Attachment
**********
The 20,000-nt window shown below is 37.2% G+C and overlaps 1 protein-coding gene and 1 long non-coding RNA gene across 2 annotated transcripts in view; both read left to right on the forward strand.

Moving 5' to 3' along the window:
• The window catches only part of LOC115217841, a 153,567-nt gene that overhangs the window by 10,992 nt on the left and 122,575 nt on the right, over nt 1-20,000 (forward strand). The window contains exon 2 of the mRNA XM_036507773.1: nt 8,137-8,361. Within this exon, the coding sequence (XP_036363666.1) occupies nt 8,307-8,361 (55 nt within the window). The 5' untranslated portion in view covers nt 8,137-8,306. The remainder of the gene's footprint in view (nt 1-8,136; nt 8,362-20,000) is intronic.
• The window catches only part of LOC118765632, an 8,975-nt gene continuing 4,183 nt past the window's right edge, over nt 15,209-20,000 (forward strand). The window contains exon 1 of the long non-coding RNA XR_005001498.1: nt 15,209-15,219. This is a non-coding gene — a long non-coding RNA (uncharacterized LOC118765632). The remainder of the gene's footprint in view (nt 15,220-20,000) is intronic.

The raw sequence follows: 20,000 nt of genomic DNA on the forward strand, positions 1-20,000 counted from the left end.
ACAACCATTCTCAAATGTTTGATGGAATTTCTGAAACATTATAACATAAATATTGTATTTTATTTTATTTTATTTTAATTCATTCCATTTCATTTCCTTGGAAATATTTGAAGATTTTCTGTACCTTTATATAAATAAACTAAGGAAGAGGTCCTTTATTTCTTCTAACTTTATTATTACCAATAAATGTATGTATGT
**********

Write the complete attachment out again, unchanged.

The 20,000-nt window shown below is 37.2% G+C and overlaps 1 protein-coding gene and 1 long non-coding RNA gene across 2 annotated transcripts in view; both read left to right on the forward strand.

Moving 5' to 3' along the window:
• The window catches only part of LOC115217841, a 153,567-nt gene that overhangs the window by 10,992 nt on the left and 122,575 nt on the right, over nt 1-20,000 (forward strand). The window contains exon 2 of the mRNA XM_036507773.1: nt 8,137-8,361. Within this exon, the coding sequence (XP_036363666.1) occupies nt 8,307-8,361 (55 nt within the window). The 5' untranslated portion in view covers nt 8,137-8,306. The remainder of the gene's footprint in view (nt 1-8,136; nt 8,362-20,000) is intronic.
• The window catches only part of LOC118765632, an 8,975-nt gene continuing 4,183 nt past the window's right edge, over nt 15,209-20,000 (forward strand). The window contains exon 1 of the long non-coding RNA XR_005001498.1: nt 15,209-15,219. This is a non-coding gene — a long non-coding RNA (uncharacterized LOC118765632). The remainder of the gene's footprint in view (nt 15,220-20,000) is intronic.

The raw sequence follows: 20,000 nt of genomic DNA on the forward strand, positions 1-20,000 counted from the left end.
ACAACCATTCTCAAATGTTTGATGGAATTTCTGAAACATTATAACATAAATATTGTATTTTATTTTATTTTATTTTAATTCATTCCATTTCATTTCCTTGGAAATATTTGAAGATTTTCTGTACCTTTATATAAATAAACTAAGGAAGAGGTCCTTTATTTCTTCTAACTTTATTATTACCAATAAATGTATGTATGT